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  • A Tax Disguised as a Fee: The Hospital Provider Fee Fund

    A Tax Disguised as a Fee: The Hospital Provider Fee Fund0

    • May 2, 2016

    By calling the provider charge a fee rather than a tax, the legislature was able to collect and use the revenue from the provider charge without asking permission from the voters.

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  • Medicaid Block Grants and Medicaid Performance0

    • March 21, 2012

    Governments at all levels are facing severe fiscal stress, and Medicaid is the largest and fastest growing publicly-funded health program in the United States. State and federal authorities have had little success in controlling Medicaid expenditures with conventional reforms, and changing it from an entitlement program to a block grant program is now under discussion. This Issue Paper explores how transforming Medicaid into a block grant program offers the promise of improving patient care and restraining the growth in program costs.

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  • Rationing Care: Oregon Changes Its Priorities0

    • February 19, 2009

    To our knowledge, the Oregon Health Plan is the first government health care program anywhere in the world that has drawn up a formal procedure for rationing. After comment from interested parties, this state health program for low-income people ranks treatment for various diseases and conditions, currently from 1 to 680, in order of priority. The health care dollars available determine which priorities are met. As program costs have grown, the list of covered procedures has become shorter.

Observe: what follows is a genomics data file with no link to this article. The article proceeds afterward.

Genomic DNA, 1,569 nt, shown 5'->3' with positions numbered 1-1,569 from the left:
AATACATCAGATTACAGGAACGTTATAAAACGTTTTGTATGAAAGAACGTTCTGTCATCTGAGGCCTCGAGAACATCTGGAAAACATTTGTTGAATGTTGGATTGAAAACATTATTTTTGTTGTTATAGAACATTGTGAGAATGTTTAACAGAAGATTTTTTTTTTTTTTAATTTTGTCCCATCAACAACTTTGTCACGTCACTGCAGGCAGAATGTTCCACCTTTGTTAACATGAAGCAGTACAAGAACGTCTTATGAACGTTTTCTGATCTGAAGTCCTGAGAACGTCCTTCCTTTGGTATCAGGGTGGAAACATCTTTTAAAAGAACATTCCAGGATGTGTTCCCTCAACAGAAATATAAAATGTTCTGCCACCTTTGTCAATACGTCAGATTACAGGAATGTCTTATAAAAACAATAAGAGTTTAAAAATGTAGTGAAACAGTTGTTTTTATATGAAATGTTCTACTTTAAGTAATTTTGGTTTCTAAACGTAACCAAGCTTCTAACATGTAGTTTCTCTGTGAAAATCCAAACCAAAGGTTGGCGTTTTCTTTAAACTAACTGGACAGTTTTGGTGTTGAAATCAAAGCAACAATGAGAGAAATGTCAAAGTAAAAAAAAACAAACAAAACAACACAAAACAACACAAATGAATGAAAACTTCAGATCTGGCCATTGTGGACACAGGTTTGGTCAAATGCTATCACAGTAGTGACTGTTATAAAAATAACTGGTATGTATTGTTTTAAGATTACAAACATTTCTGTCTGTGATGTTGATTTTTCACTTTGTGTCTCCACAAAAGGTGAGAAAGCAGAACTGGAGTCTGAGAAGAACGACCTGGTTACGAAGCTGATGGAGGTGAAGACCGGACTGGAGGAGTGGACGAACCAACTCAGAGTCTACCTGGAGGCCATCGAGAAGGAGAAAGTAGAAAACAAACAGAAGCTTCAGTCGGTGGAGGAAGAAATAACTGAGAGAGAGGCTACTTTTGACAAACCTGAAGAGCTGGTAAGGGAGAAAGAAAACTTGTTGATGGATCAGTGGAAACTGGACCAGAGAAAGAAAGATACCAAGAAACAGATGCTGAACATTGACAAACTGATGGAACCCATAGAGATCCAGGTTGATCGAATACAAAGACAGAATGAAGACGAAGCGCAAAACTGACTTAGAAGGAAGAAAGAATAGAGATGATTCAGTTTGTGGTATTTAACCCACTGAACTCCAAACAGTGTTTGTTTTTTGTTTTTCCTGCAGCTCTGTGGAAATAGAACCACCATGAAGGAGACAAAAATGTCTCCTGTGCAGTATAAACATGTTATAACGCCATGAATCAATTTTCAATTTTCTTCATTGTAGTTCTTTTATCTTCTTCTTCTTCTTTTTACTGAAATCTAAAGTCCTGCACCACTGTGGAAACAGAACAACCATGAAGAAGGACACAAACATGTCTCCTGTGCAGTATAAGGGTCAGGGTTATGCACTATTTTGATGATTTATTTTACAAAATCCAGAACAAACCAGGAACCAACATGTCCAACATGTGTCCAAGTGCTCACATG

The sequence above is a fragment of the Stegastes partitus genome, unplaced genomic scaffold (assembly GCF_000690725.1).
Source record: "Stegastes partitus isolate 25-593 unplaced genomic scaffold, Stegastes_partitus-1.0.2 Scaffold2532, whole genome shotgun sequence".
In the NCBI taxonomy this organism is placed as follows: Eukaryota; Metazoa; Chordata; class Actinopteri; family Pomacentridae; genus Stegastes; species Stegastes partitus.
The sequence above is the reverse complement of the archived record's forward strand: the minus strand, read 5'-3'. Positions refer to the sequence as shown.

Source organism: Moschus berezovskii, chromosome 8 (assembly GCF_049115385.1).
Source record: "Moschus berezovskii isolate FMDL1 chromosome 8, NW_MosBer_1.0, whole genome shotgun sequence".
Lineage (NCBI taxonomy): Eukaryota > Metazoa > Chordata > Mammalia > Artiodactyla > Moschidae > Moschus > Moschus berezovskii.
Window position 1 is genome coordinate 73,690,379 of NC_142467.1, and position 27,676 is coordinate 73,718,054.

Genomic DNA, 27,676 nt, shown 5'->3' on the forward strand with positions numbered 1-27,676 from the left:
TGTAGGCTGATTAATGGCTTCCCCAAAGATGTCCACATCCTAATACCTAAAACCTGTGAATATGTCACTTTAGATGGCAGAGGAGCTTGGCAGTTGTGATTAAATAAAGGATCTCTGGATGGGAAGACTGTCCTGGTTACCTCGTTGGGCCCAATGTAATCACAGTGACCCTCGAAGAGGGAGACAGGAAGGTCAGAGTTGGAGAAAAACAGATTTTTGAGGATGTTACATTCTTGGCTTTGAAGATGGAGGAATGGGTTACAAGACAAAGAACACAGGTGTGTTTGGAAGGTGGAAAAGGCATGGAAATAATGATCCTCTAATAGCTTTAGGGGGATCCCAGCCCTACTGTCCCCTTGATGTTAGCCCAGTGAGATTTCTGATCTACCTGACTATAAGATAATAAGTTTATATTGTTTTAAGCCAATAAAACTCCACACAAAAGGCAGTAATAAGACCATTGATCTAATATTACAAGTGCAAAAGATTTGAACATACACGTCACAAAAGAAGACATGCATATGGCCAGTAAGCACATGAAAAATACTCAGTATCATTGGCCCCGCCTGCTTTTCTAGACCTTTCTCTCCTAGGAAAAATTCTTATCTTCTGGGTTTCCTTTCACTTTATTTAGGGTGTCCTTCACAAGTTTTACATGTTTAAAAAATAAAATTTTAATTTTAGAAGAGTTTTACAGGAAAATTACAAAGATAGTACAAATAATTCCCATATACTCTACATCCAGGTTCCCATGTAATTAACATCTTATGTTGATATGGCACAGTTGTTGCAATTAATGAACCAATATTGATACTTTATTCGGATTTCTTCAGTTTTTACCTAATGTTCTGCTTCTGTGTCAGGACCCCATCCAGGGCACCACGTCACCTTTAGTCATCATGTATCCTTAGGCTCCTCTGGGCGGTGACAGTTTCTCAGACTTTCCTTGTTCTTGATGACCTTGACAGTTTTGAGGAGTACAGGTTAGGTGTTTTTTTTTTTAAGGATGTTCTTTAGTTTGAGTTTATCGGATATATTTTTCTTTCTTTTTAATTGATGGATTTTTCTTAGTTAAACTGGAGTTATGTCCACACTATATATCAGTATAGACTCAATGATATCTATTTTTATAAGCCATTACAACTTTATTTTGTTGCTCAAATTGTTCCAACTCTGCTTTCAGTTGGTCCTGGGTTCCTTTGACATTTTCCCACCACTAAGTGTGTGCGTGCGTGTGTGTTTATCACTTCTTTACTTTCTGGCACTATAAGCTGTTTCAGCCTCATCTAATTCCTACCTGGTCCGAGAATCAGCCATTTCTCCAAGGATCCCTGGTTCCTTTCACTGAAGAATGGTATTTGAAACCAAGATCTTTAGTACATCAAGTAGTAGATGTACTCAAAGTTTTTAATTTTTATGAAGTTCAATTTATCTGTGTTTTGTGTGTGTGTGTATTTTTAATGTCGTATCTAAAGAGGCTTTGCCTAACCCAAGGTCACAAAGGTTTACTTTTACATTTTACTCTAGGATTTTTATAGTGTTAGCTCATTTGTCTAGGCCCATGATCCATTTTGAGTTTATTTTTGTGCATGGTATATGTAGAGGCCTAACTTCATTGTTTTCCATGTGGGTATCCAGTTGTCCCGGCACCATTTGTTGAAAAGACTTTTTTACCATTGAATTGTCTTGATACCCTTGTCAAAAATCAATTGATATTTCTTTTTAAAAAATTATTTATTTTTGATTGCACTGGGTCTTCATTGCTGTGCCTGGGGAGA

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  • Minority Report0

    • January 26, 2008

    This document offers an alternative to the recommendations approved by the Colorado Blue Ribbon Commission for Health Care Reform (the 208 Commission or Commission) at its meeting on November 19, 2007. Its authors are among the Commissioners who voted against that set of recommendations. On November 7, 2007, the Commission passed a rule requiring any commissioner who wished to submit a minority report to vote against the entire package of recommendations. Although the authors voted against the entire package, they do agree with some of the recommendations contained in the set.

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  • Health Care Policy Center Journal: August 20070

    • August 25, 2007

    Parents need to be advised that rigid, motorized pool covers are not a substitute for 4-sided fencing, because pool covers are not likely to be used appropriately and consistently.

    Pediatricians should alert parents to the dangers that standing water presents to children. Parents need to be advised that they should learn CPR; and they should keep a telephone and equipment approved by the US Coast Guard (eg, life preservers, life jackets, shepherd’s crook) at poolside.

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  • Amendment 35 Taxing Tobacco Users to Fund Special Interests0

    • September 6, 2004

    Proponents of the Tobacco Tax initiative claim that increasing taxes on tobacco products will improve health care for children, help smokers by making them quit, and help taxpayers by making smokers pay for the extra health care that their habit makes them consume. These claims are grossly misleading. At bottom, Amendment 35 is a reverse Robin Hood, an attempt to take money from the relatively poor for the benefit of the relatively rich who populate a handful of special interest groups. The Amendment frees spending by these groups from both TABOR and normal legislative oversight, requires that spending levels increase in a fashion reminiscent of Amendment 23, and gives them eternal control of the new tax revenues.

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